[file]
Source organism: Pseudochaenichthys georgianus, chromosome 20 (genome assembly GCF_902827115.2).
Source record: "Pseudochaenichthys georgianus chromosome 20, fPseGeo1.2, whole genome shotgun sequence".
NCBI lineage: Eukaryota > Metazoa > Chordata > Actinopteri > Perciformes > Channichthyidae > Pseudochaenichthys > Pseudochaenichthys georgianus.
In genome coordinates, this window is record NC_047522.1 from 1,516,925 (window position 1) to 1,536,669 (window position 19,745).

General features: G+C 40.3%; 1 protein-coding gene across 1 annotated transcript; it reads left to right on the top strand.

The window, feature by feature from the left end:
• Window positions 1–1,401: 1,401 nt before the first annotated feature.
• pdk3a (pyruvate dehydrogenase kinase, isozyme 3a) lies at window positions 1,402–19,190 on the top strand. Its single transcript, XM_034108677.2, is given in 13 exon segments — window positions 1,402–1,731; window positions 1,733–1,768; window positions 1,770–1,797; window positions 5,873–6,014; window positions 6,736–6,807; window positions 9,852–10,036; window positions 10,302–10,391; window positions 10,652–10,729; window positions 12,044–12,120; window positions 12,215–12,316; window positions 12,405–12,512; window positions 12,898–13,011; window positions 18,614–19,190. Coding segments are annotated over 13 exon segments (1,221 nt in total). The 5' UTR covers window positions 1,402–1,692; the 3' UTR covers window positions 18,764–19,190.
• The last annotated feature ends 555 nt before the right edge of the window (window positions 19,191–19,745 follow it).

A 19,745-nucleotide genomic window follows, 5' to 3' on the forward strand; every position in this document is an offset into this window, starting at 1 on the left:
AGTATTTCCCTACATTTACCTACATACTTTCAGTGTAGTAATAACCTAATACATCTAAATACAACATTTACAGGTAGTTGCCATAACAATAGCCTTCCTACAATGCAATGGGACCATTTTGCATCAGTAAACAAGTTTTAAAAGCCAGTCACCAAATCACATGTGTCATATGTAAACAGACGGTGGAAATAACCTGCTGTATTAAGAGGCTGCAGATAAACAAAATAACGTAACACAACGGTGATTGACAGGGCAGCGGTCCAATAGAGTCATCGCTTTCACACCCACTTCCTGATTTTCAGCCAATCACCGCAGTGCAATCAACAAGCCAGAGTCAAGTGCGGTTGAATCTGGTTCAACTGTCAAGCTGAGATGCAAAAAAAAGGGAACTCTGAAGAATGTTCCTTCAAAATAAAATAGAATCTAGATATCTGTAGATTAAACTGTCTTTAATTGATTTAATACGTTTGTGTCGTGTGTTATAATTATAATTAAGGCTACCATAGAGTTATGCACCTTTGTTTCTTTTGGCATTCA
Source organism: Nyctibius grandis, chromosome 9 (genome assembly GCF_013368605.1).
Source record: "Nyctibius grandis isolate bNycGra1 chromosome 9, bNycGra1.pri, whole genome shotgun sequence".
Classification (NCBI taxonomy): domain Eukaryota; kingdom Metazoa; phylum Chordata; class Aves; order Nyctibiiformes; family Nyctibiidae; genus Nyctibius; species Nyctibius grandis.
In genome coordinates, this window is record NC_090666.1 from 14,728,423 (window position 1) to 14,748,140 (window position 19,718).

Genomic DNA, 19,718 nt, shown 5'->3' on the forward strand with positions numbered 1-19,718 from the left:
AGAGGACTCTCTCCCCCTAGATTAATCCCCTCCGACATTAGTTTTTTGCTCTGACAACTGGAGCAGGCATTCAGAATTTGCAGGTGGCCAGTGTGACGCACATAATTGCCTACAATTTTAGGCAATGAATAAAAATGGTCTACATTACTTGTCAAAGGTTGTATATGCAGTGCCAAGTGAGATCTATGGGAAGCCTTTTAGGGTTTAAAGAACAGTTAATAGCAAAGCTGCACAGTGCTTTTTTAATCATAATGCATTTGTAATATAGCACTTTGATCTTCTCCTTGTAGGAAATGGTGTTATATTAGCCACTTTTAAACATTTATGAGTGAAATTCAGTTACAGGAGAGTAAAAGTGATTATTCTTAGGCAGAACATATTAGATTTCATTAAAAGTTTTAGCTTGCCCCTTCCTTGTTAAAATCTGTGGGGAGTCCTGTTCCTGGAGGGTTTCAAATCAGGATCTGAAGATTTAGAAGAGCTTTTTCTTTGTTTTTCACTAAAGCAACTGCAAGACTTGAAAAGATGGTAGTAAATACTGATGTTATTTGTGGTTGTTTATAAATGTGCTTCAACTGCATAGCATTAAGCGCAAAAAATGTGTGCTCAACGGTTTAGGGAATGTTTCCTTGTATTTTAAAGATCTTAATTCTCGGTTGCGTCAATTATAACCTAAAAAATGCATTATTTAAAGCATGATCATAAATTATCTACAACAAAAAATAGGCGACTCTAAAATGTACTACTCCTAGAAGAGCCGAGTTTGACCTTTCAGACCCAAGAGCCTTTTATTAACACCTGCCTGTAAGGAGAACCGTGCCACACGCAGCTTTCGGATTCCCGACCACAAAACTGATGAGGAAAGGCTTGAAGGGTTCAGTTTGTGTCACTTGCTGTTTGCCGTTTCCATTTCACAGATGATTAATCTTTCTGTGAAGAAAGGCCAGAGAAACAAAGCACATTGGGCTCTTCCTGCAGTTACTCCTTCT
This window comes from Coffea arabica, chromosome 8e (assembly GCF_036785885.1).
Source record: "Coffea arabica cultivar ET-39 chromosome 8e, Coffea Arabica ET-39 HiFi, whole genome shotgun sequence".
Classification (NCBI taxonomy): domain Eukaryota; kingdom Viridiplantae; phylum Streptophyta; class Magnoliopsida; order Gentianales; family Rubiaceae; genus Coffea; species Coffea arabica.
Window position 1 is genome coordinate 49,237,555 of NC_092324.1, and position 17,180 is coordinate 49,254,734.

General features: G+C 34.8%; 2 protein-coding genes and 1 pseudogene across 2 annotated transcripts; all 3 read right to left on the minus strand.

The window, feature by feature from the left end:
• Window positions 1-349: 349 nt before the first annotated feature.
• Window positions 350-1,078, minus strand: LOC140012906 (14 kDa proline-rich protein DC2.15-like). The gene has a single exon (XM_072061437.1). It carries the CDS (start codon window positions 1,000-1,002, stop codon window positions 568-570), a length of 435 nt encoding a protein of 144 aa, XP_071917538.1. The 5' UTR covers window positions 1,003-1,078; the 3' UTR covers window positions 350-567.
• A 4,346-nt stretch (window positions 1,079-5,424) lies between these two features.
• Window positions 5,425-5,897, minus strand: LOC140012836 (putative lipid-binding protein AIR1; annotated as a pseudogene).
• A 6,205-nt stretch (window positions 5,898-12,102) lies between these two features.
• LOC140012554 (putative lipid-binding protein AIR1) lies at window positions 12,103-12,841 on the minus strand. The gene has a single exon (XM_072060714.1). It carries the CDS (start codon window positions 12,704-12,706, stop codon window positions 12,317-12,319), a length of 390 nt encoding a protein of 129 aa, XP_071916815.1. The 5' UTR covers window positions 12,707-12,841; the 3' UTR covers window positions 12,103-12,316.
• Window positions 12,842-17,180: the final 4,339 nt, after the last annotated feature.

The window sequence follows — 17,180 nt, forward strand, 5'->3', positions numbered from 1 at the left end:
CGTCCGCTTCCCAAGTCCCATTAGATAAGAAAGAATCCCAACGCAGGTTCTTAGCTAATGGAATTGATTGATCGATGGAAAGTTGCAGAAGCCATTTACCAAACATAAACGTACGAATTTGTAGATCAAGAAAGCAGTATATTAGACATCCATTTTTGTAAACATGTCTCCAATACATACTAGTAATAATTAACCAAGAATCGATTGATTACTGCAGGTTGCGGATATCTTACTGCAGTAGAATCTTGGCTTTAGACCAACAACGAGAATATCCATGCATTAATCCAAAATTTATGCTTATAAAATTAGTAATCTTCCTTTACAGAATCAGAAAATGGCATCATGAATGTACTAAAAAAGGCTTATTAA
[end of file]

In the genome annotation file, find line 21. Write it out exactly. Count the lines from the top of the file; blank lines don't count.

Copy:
Window position 1 is genome coordinate 49,237,555 of NC_092324.1, and position 17,180 is coordinate 49,254,734.